Google this: The price of violating privacy
from national post: Google Inc. violated Canadian privacy law by collecting personal information from unsecured wireless networks across the country for its Street View service, Canada’s Privacy Commissioner said Tuesday.
“Our investigation shows that Google did capture personal information - and, in some cases, highly sensitive personal information such as complete emails,” said Jennifer Stoddart, Privacy Commissioner of Canada, in a statement. “This incident was a serious violation of Canadians’ privacy rights,” she said.
Noting that thousands of Canadians were likely affected, Ms. Stoddart said personal information collected by Google’s iconic Street View cars included complete emails, email addresses, user names and passwords, names and residential telephone numbers and addresses. Some particularly sensitive information was also inadvertently captured, such as a list of people suffering from certain medical conditions complete with their full names and contact information...
Ms. Stoddart has given the world’s largest search engine a deadline of Feb. 1 to delete all offending Canadian data. She said her office will allow Google to keep any data relevant to ongoing legal proceedings as long as the data are secured and access is restricted. The company, which has already secured and restricted access to the Canadian payload data, is currently facing a number of lawsuits in the United States related to its Street View data-collection methods.
EU may propose criminal sanctions, fines for data privacy cases
from bloomberg: European Union regulators may propose expanded criminal penalties to enforce data protection rules that limit what companies and governments can do with personal information. People should also have the right to have their details deleted and to remove lists of friends, photos or medical records, according to a European Commission document obtained by Bloomberg. The proposals may also make it easier for data protection authorities and consumer groups to file lawsuits over privacy breaches.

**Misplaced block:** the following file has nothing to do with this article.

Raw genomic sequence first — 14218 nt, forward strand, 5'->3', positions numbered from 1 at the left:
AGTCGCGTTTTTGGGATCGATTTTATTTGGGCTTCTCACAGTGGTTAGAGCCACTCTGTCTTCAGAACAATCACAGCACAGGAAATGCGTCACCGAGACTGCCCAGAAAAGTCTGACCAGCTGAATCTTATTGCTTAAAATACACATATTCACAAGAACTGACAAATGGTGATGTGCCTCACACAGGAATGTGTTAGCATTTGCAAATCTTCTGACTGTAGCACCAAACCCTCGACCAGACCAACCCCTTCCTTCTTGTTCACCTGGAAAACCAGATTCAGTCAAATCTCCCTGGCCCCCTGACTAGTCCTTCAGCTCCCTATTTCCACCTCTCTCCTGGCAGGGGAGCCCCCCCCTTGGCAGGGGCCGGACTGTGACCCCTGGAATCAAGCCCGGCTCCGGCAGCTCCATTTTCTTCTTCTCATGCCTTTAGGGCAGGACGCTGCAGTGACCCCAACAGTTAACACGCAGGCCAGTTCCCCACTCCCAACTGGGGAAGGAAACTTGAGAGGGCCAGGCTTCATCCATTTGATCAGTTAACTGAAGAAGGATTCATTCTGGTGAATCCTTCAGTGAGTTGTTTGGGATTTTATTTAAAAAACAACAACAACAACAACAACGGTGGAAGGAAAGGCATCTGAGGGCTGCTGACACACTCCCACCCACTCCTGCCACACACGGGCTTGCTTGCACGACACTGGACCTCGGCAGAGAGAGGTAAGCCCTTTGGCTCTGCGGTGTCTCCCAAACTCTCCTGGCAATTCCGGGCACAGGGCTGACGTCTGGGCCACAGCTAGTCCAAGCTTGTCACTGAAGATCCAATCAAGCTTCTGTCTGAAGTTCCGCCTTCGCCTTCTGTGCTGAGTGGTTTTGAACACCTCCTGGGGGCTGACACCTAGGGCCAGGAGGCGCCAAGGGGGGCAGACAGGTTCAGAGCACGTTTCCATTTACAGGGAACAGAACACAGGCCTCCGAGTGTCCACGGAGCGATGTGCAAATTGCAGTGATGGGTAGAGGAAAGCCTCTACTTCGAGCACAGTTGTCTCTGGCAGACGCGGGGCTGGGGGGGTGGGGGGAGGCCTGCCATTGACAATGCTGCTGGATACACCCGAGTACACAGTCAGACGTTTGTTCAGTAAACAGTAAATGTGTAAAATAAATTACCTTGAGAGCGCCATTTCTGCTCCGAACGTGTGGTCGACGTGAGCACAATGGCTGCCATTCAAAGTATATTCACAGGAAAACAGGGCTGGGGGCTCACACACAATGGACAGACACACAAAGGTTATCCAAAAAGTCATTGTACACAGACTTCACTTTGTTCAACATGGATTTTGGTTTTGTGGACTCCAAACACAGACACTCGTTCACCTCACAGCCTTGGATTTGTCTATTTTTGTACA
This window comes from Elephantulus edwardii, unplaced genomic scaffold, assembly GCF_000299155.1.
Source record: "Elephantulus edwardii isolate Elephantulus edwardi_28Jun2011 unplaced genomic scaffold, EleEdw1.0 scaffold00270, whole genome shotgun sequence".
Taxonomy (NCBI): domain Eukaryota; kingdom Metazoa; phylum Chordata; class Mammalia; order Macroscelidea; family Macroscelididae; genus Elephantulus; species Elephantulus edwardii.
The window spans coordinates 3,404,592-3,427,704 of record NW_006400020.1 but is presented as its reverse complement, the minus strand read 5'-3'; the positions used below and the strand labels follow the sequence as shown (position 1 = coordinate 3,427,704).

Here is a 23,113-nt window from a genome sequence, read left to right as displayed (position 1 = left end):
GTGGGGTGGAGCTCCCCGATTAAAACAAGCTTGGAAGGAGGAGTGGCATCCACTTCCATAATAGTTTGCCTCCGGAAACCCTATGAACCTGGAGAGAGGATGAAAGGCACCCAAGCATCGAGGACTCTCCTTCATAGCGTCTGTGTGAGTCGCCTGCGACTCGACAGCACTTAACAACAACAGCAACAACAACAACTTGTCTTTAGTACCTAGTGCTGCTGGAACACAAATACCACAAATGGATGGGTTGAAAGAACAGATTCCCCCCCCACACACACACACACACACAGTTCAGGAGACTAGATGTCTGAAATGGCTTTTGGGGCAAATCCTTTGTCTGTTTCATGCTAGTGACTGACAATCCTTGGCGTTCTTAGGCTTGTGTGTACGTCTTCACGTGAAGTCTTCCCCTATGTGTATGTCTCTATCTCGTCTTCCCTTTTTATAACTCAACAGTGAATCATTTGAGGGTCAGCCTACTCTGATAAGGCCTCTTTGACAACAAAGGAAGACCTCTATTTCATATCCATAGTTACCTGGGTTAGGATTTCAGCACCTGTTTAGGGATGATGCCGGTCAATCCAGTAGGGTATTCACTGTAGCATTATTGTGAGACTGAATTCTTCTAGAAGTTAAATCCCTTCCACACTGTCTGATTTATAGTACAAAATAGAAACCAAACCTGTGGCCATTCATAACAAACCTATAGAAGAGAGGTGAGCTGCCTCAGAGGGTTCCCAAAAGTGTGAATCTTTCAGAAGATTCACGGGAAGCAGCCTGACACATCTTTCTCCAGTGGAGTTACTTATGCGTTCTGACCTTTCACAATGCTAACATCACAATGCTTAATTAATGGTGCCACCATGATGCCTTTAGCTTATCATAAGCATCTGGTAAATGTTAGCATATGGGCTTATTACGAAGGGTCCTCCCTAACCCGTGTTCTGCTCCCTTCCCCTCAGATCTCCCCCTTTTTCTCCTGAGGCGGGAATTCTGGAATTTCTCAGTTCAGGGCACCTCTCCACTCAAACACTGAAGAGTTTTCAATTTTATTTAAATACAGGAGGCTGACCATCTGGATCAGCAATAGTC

Google Inc. and Facebook Inc. are among several Internet companies that have come under European scrutiny for possible privacy breaches. Data-protection officials have criticized Facebook, the largest social-networking site, for putting users’ personal information and privacy at risk with recent policy changes. It’s “essential to have effective provisions on remedies and sanctions” including “criminal sanctions in case of serious data protection violations,” the paper from the EU’s executive agency says.
Privacy violations can be punished with jail time in Italy, where a court in February sentenced three Google officials to six-month terms, which were suspended. They were held responsible after a group of Turin school students filmed themselves bullying an autistic classmate and uploaded a clip to Google Video in 2006.